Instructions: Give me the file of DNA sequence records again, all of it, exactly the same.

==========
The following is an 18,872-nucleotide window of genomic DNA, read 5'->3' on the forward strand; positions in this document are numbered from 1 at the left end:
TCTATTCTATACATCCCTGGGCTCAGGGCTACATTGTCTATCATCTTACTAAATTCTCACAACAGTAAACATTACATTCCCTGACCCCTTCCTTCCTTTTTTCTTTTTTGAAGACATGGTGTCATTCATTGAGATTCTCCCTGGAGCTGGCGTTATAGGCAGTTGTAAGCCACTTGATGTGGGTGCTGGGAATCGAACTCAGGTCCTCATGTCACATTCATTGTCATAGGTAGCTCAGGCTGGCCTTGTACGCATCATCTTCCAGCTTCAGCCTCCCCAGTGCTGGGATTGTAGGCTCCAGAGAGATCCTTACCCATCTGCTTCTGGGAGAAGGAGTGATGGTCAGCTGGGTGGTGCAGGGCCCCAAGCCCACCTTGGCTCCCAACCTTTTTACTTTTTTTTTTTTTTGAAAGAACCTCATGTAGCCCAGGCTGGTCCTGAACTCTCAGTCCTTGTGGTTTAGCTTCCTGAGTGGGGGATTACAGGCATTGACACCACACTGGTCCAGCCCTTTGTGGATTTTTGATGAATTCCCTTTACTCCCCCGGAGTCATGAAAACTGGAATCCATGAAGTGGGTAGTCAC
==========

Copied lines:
The following is an 18,872-nucleotide window of genomic DNA, read 5'->3' on the forward strand; positions in this document are numbered from 1 at the left end:
TCTATTCTATACATCCCTGGGCTCAGGGCTACATTGTCTATCATCTTACTAAATTCTCACAACAGTAAACATTACATTCCCTGACCCCTTCCTTCCTTTTTTCTTTTTTGAAGACATGGTGTCATTCATTGAGATTCTCCCTGGAGCTGGCGTTATAGGCAGTTGTAAGCCACTTGATGTGGGTGCTGGGAATCGAACTCAGGTCCTCATGTCACATTCATTGTCATAGGTAGCTCAGGCTGGCCTTGTACGCATCATCTTCCAGCTTCAGCCTCCCCAGTGCTGGGATTGTAGGCTCCAGAGAGATCCTTACCCATCTGCTTCTGGGAGAAGGAGTGATGGTCAGCTGGGTGGTGCAGGGCCCCAAGCCCACCTTGGCTCCCAACCTTTTTACTTTTTTTTTTTTTTGAAAGAACCTCATGTAGCCCAGGCTGGTCCTGAACTCTCAGTCCTTGTGGTTTAGCTTCCTGAGTGGGGGATTACAGGCATTGACACCACACTGGTCCAGCCCTTTGTGGATTTTTGATGAATTCCCTTTACTCCCCCGGAGTCATGAAAACTGGAATCCATGAAGTGGGTAGTCAC